Canadian War Vet Speaks Out Against Country’s Euthanasia Law – ‘Disgusting and Unacceptable’
A Canadian war veteran ripped Canada’s increasingly permissive euthanasia laws as ‘disgusting and unacceptable’ in a recent interview with the Daily Mail.
Kelsi Sheren, an artillery gunner who did a six-month deployment in Afghanistan, said that she suffered PTSD after one of her comrades was blown up by an IED during her deployment.
‘That was my first exposure to watching someone die. And that was my first exposure to having to clean up what was left of someone,’ Sheren said.
She said that witnessing the gruesome death of a fellow servicemember caused ‘the reality of what we were doing to hit’ and that she has never forgotten the horrific experience.
Kelsi Sheren's harrowing experience in Afghanistan left her with severe PTSD. As a vocal opponent of Canada's relaxed euthanasia laws, she is advocating for veterans like herself who struggle with post-traumatic stress disorder. #PTSDAwareness #VeteransMatter
— Steven L Beech (@Larsen12716) July 9, 2023
After coming home from a deployment and her enlistment contract expiring, she said that many veterans she knew were being offered euthanasia rather than being offered mental health treatments or other necessary healthcare.
She called it a ‘disgusting’ approach to ‘people who were willing to put their lives on the line… then you have the audacity to tell them it’s better if you just die’.
Sheren’s experience as a veteran dealing with the Canadian healthcare system is not unfamiliar.
Last year, a disabled Canadian Army veteran and Paralympian blasted the Canadian healthcare system for offering her euthanasia rather than a stairlift.
OH, CANADA 🇨🇦 ~~ Disabled Canadian veteran asks for stairlift, is offered euthanasia instead. 😪 pic.twitter.com/9VlxLSEnQ2
— Alice Liu (@chunkmusic) December 4, 2022
Sheren said that she faced numerous challenges during her time in the military, which is still primarily male in both the United States and Canada.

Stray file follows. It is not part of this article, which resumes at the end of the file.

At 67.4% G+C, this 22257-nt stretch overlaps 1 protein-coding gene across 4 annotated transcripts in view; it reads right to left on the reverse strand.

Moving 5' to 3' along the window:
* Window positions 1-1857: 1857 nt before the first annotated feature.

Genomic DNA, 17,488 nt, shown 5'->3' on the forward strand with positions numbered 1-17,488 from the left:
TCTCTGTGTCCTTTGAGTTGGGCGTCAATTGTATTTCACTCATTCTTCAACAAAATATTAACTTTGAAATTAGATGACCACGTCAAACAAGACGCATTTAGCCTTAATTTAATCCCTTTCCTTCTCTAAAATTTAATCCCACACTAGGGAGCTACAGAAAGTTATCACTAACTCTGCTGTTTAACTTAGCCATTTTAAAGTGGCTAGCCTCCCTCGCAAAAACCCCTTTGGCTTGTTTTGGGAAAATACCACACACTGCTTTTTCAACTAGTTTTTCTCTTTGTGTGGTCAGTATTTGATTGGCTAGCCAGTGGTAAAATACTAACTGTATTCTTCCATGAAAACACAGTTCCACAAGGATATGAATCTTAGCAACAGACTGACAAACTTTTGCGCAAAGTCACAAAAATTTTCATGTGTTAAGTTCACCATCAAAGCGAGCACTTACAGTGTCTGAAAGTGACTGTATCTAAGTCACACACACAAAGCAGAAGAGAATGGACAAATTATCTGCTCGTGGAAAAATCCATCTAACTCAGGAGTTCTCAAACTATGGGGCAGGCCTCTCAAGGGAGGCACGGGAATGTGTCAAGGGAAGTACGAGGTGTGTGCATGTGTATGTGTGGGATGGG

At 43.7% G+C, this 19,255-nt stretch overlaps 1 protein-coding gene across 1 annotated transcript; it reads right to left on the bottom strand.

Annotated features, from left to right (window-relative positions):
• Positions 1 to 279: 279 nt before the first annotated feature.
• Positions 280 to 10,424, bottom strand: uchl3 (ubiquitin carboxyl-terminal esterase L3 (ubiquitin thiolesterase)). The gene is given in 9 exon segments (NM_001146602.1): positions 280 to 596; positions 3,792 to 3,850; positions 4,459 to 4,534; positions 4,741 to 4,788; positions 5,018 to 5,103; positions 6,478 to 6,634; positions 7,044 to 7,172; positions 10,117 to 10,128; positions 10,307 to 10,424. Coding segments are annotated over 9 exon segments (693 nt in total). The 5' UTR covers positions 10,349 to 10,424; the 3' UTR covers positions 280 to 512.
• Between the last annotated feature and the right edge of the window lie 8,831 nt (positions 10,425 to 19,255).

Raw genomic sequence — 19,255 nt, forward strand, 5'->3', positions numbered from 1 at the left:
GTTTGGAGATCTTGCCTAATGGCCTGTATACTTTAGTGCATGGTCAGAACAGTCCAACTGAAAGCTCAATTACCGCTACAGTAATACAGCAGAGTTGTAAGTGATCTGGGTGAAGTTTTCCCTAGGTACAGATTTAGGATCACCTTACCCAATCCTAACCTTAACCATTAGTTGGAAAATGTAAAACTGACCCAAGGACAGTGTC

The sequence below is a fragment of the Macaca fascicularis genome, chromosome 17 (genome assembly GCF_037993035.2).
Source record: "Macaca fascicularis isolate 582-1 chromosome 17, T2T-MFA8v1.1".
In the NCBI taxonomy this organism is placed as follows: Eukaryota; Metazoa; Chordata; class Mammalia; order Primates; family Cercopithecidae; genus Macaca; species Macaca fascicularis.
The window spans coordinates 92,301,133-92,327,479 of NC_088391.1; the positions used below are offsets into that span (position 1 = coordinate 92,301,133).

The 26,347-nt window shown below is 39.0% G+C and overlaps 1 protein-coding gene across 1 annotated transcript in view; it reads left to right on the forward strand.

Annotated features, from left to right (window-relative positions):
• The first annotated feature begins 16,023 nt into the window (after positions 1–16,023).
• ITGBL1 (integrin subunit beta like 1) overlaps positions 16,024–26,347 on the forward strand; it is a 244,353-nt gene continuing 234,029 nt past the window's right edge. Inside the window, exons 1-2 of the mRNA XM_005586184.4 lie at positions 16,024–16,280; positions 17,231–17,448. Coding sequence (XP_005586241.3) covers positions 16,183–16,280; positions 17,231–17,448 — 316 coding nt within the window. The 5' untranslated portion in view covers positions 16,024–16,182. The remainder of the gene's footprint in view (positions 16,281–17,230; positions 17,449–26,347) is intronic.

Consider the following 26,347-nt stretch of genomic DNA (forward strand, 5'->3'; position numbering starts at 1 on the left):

‘I knew there was going to be a point in time where I was going to have to show up in a different way than most people would,’ she said. ‘But it was exciting to me.’
Discussing her harrowing experience in Afghanistan that led many soldiers to have PTSD, she said they were fighting an enemy that wanted ‘every single one of us dead.’
‘We were fighting an enemy that wanted every single one of us dead… by any means necessary,’ Sheren recalled.
She said that Canada’s current euthanasia policy is ‘disgusting,’ particularly towards veterans who have sacrificed significantly for their country.
‘When you take people who were willing to put their lives on the line for you, for your safety, then you have the audacity to tell them its better if you just die… it is one of the most disgusting things,’ she said.
Some patients have even reported being pressured to choose euthanasia by doctors who cite the costs of medical treatment and hospital stays.
"Some medical professionals even bring up euthanasia unprompted as an option for patients, including as a component of conversations about the costs of hospital stays," #Euthanasia https://t.co/NoNmmYd3MQ
— Plough Quarterly (@Plough) July 8, 2023
‘It’s unacceptable, and it is one of the most infuriating things to come down from the Canadian administration in the last decade.’ Sheren said of Canada’s euthanasia policy.
Matt Vallière, director of the Patients’ Rights Action Fund, said that countries with permissive euthanasia policies are often sending a message to disabled people that they are ‘better off dead.’
‘Every expansion of assisted suicide and euthanasia simply adds additional subsets of people with disabilities to the group of those who qualify or makes it easier, quicker, or cheaper for them to get it,’ Vallière said.
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